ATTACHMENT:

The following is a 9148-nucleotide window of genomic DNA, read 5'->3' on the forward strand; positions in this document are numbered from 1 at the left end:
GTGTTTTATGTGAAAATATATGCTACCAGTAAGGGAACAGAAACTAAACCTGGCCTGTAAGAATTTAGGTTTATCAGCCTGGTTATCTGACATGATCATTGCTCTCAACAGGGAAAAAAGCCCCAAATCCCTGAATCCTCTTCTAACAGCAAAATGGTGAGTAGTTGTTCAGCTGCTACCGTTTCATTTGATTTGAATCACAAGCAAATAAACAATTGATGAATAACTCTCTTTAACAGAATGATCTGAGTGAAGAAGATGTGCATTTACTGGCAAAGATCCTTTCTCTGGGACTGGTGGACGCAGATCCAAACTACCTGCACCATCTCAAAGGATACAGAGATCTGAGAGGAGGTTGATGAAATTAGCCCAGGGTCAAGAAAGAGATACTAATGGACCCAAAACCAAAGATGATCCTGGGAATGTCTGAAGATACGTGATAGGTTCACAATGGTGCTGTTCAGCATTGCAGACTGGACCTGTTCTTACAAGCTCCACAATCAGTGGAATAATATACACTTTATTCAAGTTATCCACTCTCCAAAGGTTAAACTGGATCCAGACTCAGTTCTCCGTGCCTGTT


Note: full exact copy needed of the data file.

The following is a 9148-nucleotide window of genomic DNA, read 5'->3' on the forward strand; positions in this document are numbered from 1 at the left end:
GTGTTTTATGTGAAAATATATGCTACCAGTAAGGGAACAGAAACTAAACCTGGCCTGTAAGAATTTAGGTTTATCAGCCTGGTTATCTGACATGATCATTGCTCTCAACAGGGAAAAAAGCCCCAAATCCCTGAATCCTCTTCTAACAGCAAAATGGTGAGTAGTTGTTCAGCTGCTACCGTTTCATTTGATTTGAATCACAAGCAAATAAACAATTGATGAATAACTCTCTTTAACAGAATGATCTGAGTGAAGAAGATGTGCATTTACTGGCAAAGATCCTTTCTCTGGGACTGGTGGACGCAGATCCAAACTACCTGCACCATCTCAAAGGATACAGAGATCTGAGAGGAGGTTGATGAAATTAGCCCAGGGTCAAGAAAGAGATACTAATGGACCCAAAACCAAAGATGATCCTGGGAATGTCTGAAGATACGTGATAGGTTCACAATGGTGCTGTTCAGCATTGCAGACTGGACCTGTTCTTACAAGCTCCACAATCAGTGGAATAATATACACTTTATTCAAGTTATCCACTCTCCAAAGGTTAAACTGGATCCAGACTCAGTTCTCCGTGCCTGTT